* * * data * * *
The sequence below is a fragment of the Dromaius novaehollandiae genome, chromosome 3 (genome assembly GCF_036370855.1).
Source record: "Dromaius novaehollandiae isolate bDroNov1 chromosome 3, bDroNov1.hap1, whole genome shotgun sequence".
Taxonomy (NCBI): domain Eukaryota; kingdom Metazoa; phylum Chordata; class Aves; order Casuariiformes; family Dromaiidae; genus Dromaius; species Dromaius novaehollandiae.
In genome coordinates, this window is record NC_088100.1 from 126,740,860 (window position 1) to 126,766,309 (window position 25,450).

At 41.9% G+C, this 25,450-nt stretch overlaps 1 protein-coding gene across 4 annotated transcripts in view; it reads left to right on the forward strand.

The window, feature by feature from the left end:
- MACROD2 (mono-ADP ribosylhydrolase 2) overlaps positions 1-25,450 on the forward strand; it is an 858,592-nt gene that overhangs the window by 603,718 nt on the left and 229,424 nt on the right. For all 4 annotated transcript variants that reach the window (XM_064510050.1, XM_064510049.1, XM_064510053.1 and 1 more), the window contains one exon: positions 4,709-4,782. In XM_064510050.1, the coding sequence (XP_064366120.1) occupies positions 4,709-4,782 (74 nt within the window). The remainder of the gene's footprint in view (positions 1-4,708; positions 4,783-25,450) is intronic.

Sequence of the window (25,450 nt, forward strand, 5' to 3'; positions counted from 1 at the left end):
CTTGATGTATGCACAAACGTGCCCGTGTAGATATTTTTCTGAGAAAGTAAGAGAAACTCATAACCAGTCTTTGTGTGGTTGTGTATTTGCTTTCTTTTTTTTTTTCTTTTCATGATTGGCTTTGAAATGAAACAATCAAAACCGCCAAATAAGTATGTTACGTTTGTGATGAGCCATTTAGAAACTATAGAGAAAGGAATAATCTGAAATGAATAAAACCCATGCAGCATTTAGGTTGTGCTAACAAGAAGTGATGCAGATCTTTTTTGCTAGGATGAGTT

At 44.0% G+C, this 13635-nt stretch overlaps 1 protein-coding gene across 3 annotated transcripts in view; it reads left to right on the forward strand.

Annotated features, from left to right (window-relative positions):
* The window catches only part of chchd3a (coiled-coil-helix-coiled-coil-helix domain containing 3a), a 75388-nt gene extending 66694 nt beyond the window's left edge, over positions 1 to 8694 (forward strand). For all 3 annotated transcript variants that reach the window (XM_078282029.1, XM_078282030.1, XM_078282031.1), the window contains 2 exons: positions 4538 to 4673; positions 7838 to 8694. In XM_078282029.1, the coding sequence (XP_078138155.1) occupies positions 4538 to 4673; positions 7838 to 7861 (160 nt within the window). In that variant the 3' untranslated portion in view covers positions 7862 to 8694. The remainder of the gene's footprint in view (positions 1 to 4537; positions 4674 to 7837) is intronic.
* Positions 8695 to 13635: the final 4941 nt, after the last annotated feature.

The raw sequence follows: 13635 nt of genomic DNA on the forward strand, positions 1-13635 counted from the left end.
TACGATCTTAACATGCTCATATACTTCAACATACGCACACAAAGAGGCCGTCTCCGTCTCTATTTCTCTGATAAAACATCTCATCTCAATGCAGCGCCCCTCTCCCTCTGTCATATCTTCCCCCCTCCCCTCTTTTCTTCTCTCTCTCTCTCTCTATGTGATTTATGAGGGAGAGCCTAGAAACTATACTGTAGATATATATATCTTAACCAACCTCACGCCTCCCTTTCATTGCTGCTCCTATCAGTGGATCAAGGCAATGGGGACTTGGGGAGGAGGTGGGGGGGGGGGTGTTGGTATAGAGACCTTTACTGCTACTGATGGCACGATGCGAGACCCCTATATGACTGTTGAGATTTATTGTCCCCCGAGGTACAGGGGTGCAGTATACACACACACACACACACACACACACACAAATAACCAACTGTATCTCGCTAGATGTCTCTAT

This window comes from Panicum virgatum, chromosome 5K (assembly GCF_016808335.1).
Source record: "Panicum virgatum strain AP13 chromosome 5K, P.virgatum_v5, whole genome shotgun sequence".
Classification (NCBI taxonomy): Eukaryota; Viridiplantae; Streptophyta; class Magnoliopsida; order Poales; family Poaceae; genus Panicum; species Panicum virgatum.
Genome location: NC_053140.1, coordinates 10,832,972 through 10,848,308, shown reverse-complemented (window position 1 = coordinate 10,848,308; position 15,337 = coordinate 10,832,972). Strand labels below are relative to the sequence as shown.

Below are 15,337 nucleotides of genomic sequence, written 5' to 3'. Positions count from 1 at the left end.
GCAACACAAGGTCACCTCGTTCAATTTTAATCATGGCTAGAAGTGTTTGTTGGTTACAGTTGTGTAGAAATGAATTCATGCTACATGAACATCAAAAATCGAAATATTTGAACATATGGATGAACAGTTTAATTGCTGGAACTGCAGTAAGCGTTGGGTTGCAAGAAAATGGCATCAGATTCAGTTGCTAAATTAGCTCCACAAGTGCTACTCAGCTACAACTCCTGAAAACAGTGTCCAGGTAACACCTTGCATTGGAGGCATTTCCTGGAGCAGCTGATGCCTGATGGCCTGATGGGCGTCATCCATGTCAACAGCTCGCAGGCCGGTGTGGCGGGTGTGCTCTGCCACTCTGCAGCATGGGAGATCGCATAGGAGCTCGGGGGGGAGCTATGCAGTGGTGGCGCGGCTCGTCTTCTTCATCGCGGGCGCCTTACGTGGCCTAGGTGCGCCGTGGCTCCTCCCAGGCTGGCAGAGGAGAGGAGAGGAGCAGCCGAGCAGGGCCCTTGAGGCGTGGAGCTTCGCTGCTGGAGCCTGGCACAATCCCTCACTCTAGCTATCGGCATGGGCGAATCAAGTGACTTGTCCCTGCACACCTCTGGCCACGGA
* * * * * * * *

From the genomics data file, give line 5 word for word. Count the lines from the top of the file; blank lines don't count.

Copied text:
At 41.9% G+C, this 25,450-nt stretch overlaps 1 protein-coding gene across 4 annotated transcripts in view; it reads left to right on the forward strand.